NY Man Allegedly Smuggled Three Burmese Pythons in His Pants on a Bus, Prosecutors Claim

He is facing a maximum sentence of 20 years in prison and a $250,000 fine.

A New York man has been arrested for reportedly smuggling dangerous pythons into the US from Canada—using his pants. Calvin Bautista, 36, of Richmond Hill, Queens, allegedly hid three snakes in his trousers while crossing the Canada-US border by bus on July 15, 2018. Burmese pythons are considered an invasive species in the US, and Bautista is facing federal charges for the crime. Here is what happened, and why he was smuggling the snakes into the US.

Smuggling Snakes

close up of hands holding bars in prison

Bautista's case is being investigated by the US Fish & Wildlife Service and US Customs and Border Protection. He is facing up to 20 years in prison and a fine of up to $250,000. Burmese pythons are considered a vulnerable species in Asia and considered invasive in Florida, where they are disrupting the ecosystem.

Giant Snakes


Burmese pythons are considered "injurious to human beings" by the Secretary of the Interior, thanks to their gigantic size—they can grow to 16 feet in length and are illegal without a permit from the US Fish and Wildlife Service. According to the indictment, Burmese pythons are "not presently threatened with extinction but may become so if their trade was not regulated."

No Permit


Investigators say Bautista allegedly had no paperwork or permits allowing him to bring the pythons from Canada into the US, nor did he have permission from authorities to do so. Bautista is now awaiting trial for the incident. "The charges in the indictment are merely accusations," says the Department of Justice. "The defendant is presumed innocent unless and until proven guilty."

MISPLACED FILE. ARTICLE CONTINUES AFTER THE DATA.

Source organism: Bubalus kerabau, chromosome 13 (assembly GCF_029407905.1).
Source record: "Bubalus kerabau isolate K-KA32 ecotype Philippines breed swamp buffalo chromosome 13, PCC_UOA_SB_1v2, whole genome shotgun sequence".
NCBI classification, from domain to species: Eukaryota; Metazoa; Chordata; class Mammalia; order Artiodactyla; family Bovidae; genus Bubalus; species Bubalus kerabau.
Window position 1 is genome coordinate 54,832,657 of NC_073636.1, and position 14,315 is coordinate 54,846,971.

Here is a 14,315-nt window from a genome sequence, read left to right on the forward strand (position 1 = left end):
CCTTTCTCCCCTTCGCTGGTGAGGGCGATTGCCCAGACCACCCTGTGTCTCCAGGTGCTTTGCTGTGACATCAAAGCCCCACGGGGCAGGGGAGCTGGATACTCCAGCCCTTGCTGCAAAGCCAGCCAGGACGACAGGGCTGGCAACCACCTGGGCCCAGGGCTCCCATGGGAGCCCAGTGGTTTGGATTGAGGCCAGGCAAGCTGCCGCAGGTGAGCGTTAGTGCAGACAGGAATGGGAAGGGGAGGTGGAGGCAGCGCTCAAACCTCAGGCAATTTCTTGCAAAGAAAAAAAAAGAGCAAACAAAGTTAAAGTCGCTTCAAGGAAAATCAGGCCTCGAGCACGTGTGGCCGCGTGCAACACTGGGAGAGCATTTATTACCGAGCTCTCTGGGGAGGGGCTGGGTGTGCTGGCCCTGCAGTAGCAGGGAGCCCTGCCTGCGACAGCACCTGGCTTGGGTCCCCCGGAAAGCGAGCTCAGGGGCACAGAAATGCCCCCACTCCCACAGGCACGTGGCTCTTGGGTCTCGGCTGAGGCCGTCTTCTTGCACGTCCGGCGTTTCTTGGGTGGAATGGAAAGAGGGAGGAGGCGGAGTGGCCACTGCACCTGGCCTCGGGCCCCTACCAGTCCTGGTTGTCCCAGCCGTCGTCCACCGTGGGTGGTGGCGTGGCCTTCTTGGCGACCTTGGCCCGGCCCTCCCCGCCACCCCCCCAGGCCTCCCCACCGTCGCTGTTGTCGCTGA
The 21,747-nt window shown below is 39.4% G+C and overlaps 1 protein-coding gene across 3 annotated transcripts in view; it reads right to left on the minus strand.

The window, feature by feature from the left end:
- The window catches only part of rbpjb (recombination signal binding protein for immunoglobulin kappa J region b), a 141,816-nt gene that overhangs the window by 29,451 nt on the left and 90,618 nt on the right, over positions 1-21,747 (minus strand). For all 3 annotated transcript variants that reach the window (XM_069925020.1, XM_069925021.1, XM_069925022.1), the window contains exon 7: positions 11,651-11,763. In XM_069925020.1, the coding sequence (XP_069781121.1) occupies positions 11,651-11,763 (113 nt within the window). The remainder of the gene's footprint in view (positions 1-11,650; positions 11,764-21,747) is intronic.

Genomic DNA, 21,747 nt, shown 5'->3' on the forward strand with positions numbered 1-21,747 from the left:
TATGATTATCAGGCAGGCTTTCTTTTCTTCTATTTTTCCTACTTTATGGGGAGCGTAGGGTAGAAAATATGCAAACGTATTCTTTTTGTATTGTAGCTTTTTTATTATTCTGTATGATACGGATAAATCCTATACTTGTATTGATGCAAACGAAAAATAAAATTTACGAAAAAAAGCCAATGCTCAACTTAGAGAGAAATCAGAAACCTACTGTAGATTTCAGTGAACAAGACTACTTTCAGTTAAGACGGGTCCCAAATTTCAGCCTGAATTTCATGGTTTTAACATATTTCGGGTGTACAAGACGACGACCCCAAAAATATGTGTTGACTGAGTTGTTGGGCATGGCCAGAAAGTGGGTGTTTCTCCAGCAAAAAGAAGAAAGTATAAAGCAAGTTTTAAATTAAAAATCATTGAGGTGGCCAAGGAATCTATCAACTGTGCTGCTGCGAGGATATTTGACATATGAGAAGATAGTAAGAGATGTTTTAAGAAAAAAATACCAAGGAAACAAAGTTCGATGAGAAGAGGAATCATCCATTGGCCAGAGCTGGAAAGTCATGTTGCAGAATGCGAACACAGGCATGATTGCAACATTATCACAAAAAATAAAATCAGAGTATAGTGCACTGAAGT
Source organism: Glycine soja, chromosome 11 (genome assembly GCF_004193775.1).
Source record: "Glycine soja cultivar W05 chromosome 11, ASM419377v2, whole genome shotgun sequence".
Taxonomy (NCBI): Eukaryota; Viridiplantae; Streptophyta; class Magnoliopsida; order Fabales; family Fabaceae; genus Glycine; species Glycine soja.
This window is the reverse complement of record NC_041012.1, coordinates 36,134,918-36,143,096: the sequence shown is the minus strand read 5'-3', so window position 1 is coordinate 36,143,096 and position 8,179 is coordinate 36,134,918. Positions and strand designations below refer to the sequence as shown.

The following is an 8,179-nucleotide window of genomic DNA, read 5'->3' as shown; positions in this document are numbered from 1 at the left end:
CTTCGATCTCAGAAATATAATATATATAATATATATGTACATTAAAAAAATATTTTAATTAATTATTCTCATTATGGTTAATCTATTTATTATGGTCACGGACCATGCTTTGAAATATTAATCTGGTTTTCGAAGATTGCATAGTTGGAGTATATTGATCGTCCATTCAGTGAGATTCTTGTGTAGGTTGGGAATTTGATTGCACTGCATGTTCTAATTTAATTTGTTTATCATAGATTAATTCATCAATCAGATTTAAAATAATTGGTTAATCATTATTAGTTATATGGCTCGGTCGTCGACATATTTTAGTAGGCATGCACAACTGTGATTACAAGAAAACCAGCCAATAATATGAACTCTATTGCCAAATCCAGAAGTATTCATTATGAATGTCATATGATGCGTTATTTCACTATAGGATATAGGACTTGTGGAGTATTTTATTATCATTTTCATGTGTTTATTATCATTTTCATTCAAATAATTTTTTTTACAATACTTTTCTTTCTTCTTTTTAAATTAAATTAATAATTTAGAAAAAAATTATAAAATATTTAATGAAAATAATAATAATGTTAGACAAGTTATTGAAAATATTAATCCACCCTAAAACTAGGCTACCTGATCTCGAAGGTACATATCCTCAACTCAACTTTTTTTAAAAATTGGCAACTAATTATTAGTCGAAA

Judge with a gavel

"Bautista was arraigned today in Albany, before United States Magistrate Judge Christian F. Hummel, and released pending a trial before Senior United States District Judge Lawrence E. Kahn," says the Department of Justice. This case is being investigated by the US Fish & Wildlife Service and US Customs and Border Protection, and is being prosecuted by Assistant U.S. Attorney Alexander P. Wentworth-Ping."

Pythons In Florida


Pythons are even eating alligators in Florida, experts say. "The proliferation of pythons is an emergency situation for our native wildlife in South Florida," says Michael Kirkland, senior invasive animal biologist for the South Florida Water Management District and the manager of Florida's Python Elimination Program. "Human detection right now is the most effective tool in our toolbox. When it comes to pythons, we need all the help and awareness we can get."

Ferozan Mast
Ferozan Mast is a science, health and wellness writer with a passion for making science and research-backed information accessible to a general audience. Read more
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